Washington DC - The current protests in Morocco’s northern region of the Rif pose a real conundrum for the Algerian government.
Washington DC – The current protests in Morocco’s northern region of the Rif pose a real conundrum for the Algerian government.
The usually spiteful Algerian media that celebrates political and social troubles in Morocco has been silence for the most part. This rare calm between the two North African rivals is driven by a shared concern of a resurgence of Amazigh activisms that could spell trouble in both sides of the borders.
Long before the Rif’s Hirak (the Arabic term used to describe political and social protests in Morocco) it was the Amazigh Spring. The 1980 bloody revolt of Algerian Kabyle was the first major Amazigh political rebellion of post-independent North Africa.
While the Amazigh Spring did not survive the Algerian military harsh suppression, it did pave the way for the creation of a Berber activist movement in the region. In fact, it led to the formation of “the Movement for the autonomy of Kabyle (MAK)” years later.
Today’s Hirak in the Moroccan Rif is a nightmare for the Algerian Military but a ray of hope for the Kabyle nationalists. Youth groups in two major Kabyle cities, Bejaia and Tizi Ouzou, are actively supporting the Hirak and trying to internationalize the Moroccan movement. These calls of support are a direct challenge to the Algerian authorities and a strategy to jump on the Rif train to reach self-rule for the Kabyle.
However, there is a major difference between the Hirak and the Kabyle struggle for independence. Few in the Rif believe in independence or see it in some vague meaning and most would rather that Rabat cleans its act and rids the country of corruption and social injustices. On the other side of the border, most Kabyles see independence as central to their quest for self-determination. In fact, Kabyle activists view The Rif movement as a dry run for a possible drive for independence.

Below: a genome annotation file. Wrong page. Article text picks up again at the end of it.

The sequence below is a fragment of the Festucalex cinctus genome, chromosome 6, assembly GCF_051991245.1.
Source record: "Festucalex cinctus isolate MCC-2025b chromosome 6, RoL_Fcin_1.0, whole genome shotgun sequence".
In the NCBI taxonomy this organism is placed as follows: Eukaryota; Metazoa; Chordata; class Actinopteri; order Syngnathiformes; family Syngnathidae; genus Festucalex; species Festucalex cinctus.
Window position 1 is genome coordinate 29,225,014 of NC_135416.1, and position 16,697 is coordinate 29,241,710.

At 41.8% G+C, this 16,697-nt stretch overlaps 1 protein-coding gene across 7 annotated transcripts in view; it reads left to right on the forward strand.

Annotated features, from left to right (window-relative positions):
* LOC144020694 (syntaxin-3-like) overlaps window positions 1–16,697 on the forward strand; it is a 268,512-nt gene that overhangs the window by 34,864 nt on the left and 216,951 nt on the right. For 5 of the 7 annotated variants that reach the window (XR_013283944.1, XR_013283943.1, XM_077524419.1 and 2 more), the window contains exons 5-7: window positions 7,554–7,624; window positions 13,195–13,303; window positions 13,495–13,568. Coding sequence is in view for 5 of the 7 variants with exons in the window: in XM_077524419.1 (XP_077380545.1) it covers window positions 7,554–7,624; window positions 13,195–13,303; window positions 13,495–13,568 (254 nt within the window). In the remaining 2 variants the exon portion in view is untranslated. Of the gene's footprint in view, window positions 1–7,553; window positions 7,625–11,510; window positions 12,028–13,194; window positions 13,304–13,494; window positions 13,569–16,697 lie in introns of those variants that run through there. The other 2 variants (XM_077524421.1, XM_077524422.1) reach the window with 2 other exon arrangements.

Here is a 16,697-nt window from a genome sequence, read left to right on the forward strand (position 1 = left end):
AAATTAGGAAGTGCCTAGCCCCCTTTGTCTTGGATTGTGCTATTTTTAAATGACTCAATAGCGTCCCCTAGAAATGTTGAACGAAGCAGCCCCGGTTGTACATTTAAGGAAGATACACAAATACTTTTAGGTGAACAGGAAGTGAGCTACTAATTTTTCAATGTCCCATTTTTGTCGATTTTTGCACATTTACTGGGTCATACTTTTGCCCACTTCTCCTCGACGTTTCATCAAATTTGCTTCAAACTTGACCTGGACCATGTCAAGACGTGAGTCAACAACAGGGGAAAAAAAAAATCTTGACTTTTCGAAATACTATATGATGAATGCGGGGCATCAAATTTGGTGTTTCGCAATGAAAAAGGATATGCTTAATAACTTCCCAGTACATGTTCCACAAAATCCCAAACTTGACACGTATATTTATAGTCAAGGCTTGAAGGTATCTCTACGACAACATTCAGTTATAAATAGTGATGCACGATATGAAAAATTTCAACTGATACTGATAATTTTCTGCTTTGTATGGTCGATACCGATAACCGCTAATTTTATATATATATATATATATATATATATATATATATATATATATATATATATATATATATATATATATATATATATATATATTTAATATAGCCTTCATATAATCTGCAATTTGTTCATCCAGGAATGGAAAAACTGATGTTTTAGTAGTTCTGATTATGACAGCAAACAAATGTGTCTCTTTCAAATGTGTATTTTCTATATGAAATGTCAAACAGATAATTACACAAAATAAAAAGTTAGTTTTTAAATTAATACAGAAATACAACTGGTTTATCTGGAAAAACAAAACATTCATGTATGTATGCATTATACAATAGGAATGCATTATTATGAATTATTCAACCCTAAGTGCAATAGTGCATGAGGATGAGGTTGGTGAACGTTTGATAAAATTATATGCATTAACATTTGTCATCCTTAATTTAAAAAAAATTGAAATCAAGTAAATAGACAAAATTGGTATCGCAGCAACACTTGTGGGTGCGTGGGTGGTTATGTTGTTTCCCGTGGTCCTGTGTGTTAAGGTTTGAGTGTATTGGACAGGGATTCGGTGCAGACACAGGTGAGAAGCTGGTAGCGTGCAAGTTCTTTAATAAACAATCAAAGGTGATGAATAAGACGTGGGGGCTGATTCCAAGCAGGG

Both Moroccan and Algerian Security agencies are following the flow of money and support from Belgium and Holland to Riffian activists. The Europe-based Hirak campaigners tend to push for a more radical agenda centered on independence. This new European element in Amazigh activism, which pressed the Moroccans to create counter measures to contain it, has generated new fears for the Algerians who dread its impact on the development of more extreme Berber groups
Algiers has been watching nervously as some Riffian Moroccans residing in Europe keep trying to hijack the Hirak and turn it into a crusade for independence, thus setting a precedent for the Algerian Amazigh movement. Since the “ethnic” question is not gone in Algeria, a MAK incited and Europe supported rebellion in the Kabyle region is as real as ever before, especially given the health of the economy and political system in the country.
The Kabyles are eager to capitalize on the political dividends of the Hirak. However, with no or little international support, a Rif independence will never actually happen. On the other hand, for Kabyle nationalists who have an already established government in exile and possess a solid on the ground network of activists, the possibility of self-rule of some sort seems possible.
The Hirak in the Rif has undoubtedly captured the imagination and hopes of the next generation of young Kabyle secessionists. It has shown them a way to capture world attention and harness their diaspora’s political might to advance their goal for self-rule. Algeria should be worried about such developments.
As the situation in the Rif remains fluid, Amazigh groups in North Africa continue to follow events and learn lessons. Regardless of the outcome of protests in Morocco, the Kabyle independence movement will survive and thrive. For their advocates in France, the Hirak is a sign that their eventual victory is simply a matter of time.
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